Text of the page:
As I have stated on multiple occasions, ketones are not your friends. They are the portents of bad things to come… the persistence of ketones affects your diabetes. As always, a review of biology/biochemistry is a must when we talk about ketones. Ketones result when the body breaks down fat for energy. They are the breakdown products of fatty acids and accumulate in the blood. Ketosis (or accumulation of ketones) occurs when the body is unable to use the more efficient pathway to metabolize glucose and provide energy. Much more energy (ATP) is produced via glycolysis (pathway in which glucose is broken down into energy), However, if insulin is not available to move glucose from the blood into the cells, the glycolysis pathway becomes blocked and the body finds other, less efficient ways to produce energy by breaking down fat and muscle.
Think back when you were first diagnosed with type 1 diabetes. Many kids and teens had symptoms of increased urination, drinking, and weight loss. Why? The pancreatic beta cells cannot keep up with insulin production due to destruction. As a result, fat and muscle is broken down for energy. You lose weight, the glucose remains in the blood and can’t get into the cells. Because so much concentrated glucose is in the blood, you become thirsty and drink large amounts of fluid. As a result of the increased drinking, you begin to urinate more frequently and the cycle continues until either insulin is received or you develop diabetic ketoacidosis. We have discussed Diabetic ketoacidosis, where large amounts of ketones result in a very acidic environment in the blood. The low serum pH (acid) causes mental status changes (lethargy, coma, etc.) and becomes life threatening if not treated with fluids and insulin.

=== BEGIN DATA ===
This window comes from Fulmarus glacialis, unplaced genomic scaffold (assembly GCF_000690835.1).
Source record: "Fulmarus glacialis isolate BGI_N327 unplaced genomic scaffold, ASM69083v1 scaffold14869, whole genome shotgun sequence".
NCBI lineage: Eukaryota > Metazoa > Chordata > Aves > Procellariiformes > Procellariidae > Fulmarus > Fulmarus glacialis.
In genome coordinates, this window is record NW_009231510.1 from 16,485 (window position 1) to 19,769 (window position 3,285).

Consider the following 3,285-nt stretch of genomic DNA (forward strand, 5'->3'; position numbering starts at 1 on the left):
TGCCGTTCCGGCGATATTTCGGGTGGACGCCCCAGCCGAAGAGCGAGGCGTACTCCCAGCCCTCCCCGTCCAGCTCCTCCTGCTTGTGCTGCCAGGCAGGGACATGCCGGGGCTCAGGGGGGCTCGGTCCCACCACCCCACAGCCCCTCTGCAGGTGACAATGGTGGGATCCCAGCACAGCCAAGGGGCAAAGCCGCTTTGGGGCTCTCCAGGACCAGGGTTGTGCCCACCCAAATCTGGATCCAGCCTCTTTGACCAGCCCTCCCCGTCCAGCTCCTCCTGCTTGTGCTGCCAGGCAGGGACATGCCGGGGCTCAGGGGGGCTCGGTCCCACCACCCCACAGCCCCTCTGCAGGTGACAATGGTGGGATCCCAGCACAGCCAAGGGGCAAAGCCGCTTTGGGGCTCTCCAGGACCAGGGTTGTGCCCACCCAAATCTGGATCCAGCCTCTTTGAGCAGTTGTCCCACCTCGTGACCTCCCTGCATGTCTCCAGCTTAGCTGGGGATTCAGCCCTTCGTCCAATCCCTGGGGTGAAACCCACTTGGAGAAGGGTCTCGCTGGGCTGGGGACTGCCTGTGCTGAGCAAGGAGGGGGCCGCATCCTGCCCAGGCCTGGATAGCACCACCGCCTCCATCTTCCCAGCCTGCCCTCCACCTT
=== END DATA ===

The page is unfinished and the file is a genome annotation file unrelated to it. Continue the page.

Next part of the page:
You already know that you are at increased risk of developing ketones when you are ill. What about the persistence of ketones if you are not managing your diabetes appropriately? How does the presence of ketones affect you in the long run? I am amazed at the number of kids and teens that have high blood sugars that manage to stay out of the hospital. We are talking about average blood sugars in the 300s and 400s with hemoglobin A1c’s > than 12. What happens in the short and long run to those who have high blood sugars consistently and persistent ketosis, if they check either urine or blood ketones. (A word about checking ketones: the most ideal way to determine presence of ketones is through the use of the Precision Extra monitor that checks for ketones via capillary blood. We use this monitor for all patients that employ basal bolus therapy with either the insulin pump or multiple injections with Lantus/Levemir.) The big problem here is that kids with extremely high blood sugars often walk around with small-large ketones. Often, the only way I find this out is by smelling the breath of my patients upon examination (smells like nail-polish remover-acetone). This is called “ketosis.” Ketoacidosis occurs when the balance tips causing the blood to become acidic. Any inciting factor can cause this to happen because the situation is not stable. Thus, in terms of short term problems, the person with insulin-dependant diabetes that walks around with persistent ketosis is in danger of tipping over into DKA and requiring an intensive care unit hospitalization. In addition, it is much harder to determine an appropriate insulin dose due to the insulin resistance that occurs with persistent ketosis (because of ketones in the blood stream, insulin is not as effective as it would normally be and larger amounts need to be administered). Increased fluids are also necessary to eliminate ketones. Concentration in school and athletic performance also is compromised due to high blood sugars and ketones. There are more lost school days as a result of ketones because you are sent home to clear them.